Type "help", "copyright", "credits" or "license" for more information.
>>> print("Hello, world")
Hello, world
>>> name = "spike"
>>> print(name)


  • The dynamic nature of Go and its efficiency makes it a suitable language for scripting, an interpreter like yaegi puts up a solid point to consider it as a scripting engine and use Go for scripting

Yaegi as an embedded interpreter

# command-line executable
# for adding the dependency package or upgrading it to latest version
$ cd yaegi-test
$ go mod init github.com/KiranSatyaRaj/yaegi-test
go: creating new go.mod: module github.com/KiranSatyaRaj/yaegi-test
$ go get -u github.com/traefik/yaegi/cmd/yaegi
go: added github.com/traefik/yaegi v0.15.0
$ go get -u github.com/traefik/yaegi/interp
// import path
import "github.com/traefik/yaegi/interp"
  • Yaegi only relies on the go standard library and no external dependencies, the only API is New(), Use(), and Eval()

  • For creating customs scripts on the fly, yaegi as embedded interpreter cuts in, the program itself is less tightly integrated into the source code making it easier to modify and update it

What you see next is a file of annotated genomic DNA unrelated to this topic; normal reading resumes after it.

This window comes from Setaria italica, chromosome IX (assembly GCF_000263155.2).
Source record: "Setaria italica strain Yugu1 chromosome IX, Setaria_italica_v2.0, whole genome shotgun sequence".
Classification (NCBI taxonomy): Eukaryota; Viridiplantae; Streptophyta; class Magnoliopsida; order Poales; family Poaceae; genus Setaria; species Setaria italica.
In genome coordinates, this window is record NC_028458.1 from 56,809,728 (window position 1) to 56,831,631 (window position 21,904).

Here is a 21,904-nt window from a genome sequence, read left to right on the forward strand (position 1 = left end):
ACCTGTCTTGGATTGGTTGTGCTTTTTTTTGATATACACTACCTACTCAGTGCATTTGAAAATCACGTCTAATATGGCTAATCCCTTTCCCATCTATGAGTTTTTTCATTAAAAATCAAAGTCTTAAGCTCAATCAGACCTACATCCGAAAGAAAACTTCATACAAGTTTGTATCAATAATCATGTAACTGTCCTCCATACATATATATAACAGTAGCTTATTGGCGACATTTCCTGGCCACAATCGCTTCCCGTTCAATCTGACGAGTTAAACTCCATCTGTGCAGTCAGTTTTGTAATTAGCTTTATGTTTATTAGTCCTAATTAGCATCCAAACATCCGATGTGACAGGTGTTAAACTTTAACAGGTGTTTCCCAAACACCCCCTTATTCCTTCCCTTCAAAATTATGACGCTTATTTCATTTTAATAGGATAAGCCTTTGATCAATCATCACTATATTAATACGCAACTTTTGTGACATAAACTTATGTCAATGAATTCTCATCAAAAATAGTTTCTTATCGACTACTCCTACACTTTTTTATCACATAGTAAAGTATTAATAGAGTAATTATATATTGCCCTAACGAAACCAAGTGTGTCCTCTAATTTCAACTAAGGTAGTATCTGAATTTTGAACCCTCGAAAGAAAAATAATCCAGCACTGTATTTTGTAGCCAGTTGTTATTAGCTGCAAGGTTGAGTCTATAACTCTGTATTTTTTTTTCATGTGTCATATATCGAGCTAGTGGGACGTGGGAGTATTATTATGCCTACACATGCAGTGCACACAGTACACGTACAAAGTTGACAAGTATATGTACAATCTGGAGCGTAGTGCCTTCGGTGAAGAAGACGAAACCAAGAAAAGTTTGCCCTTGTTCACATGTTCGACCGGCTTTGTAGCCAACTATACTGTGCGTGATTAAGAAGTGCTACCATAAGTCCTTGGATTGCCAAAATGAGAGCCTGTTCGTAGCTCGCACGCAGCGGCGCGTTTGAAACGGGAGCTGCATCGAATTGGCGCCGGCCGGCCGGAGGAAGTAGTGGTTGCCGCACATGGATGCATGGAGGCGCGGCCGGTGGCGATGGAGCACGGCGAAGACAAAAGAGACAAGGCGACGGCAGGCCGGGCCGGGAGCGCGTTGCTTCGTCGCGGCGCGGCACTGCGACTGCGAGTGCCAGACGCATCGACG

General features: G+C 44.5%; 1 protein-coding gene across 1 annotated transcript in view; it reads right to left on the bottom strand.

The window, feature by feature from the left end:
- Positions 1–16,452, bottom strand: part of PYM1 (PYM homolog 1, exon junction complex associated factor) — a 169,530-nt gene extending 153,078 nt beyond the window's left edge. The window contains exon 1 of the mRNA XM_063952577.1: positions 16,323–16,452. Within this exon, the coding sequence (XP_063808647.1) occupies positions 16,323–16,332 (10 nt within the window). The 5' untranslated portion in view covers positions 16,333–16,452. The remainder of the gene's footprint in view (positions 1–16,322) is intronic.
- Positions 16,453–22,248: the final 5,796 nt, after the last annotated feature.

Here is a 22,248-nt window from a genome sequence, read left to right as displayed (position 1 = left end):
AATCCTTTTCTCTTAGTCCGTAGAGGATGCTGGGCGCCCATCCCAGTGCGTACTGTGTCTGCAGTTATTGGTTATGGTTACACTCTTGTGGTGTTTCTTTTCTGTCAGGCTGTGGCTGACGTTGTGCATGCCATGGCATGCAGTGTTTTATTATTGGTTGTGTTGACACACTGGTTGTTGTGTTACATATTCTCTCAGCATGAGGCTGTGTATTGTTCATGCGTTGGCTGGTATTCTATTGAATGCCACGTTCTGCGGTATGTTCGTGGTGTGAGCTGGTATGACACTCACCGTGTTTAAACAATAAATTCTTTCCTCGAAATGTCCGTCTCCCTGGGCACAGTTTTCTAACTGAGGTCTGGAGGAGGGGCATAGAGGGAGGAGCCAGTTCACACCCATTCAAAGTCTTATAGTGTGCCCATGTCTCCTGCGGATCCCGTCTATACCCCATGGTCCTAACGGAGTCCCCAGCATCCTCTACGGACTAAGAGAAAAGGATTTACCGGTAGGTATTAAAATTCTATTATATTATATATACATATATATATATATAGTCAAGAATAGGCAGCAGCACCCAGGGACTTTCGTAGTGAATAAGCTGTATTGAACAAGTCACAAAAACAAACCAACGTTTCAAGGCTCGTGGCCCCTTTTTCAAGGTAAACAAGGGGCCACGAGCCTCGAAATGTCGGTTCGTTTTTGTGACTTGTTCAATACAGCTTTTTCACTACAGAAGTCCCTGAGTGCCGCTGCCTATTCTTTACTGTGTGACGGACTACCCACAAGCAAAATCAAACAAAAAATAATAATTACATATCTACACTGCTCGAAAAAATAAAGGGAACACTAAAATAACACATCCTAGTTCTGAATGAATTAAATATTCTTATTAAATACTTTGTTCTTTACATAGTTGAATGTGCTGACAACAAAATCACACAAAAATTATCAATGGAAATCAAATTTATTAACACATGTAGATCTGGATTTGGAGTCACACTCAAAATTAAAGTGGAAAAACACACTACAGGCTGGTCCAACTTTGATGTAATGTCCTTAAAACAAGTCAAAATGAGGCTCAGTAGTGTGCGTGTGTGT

• Even though I'm executing the go run command each time I run it, the program isn't recompiled every time, it's being interpreted at runtime, we'll see that in action in this article itself

New() method to create a new interpreter context

  • New() is a part of the yaegi interp library which provides a complete Go interpreter, interp.New() method creates a new interpreter context and returns it

  • It takes interp.Options{} as input, Options{} is a custom type of interp package it's a struct type, and the values it holds are:



      # pasting code in given from RUN link and executing it
      $ go run main.go 
      {GoPath: BuildTags:[] Stdin:<nil> Stdout:<nil> Stderr:<nil> Args:[] Env:[] SourcecodeFilesystem:<nil> Unrestricted:false}

Use() method to import standard library packages into the interpreter context

It takes stlib.Symbols as input, here Symbols can be functions, variables, and data structures, the Use() method takes the binary representation of these symbols and makes them available for the code in the interpreter context, to simply put the standard library packages are imported natively as given in the import path

It throws an error if this isn't configured, we'll see this in action soon

Eval() method to evaluate the code in the interpreter context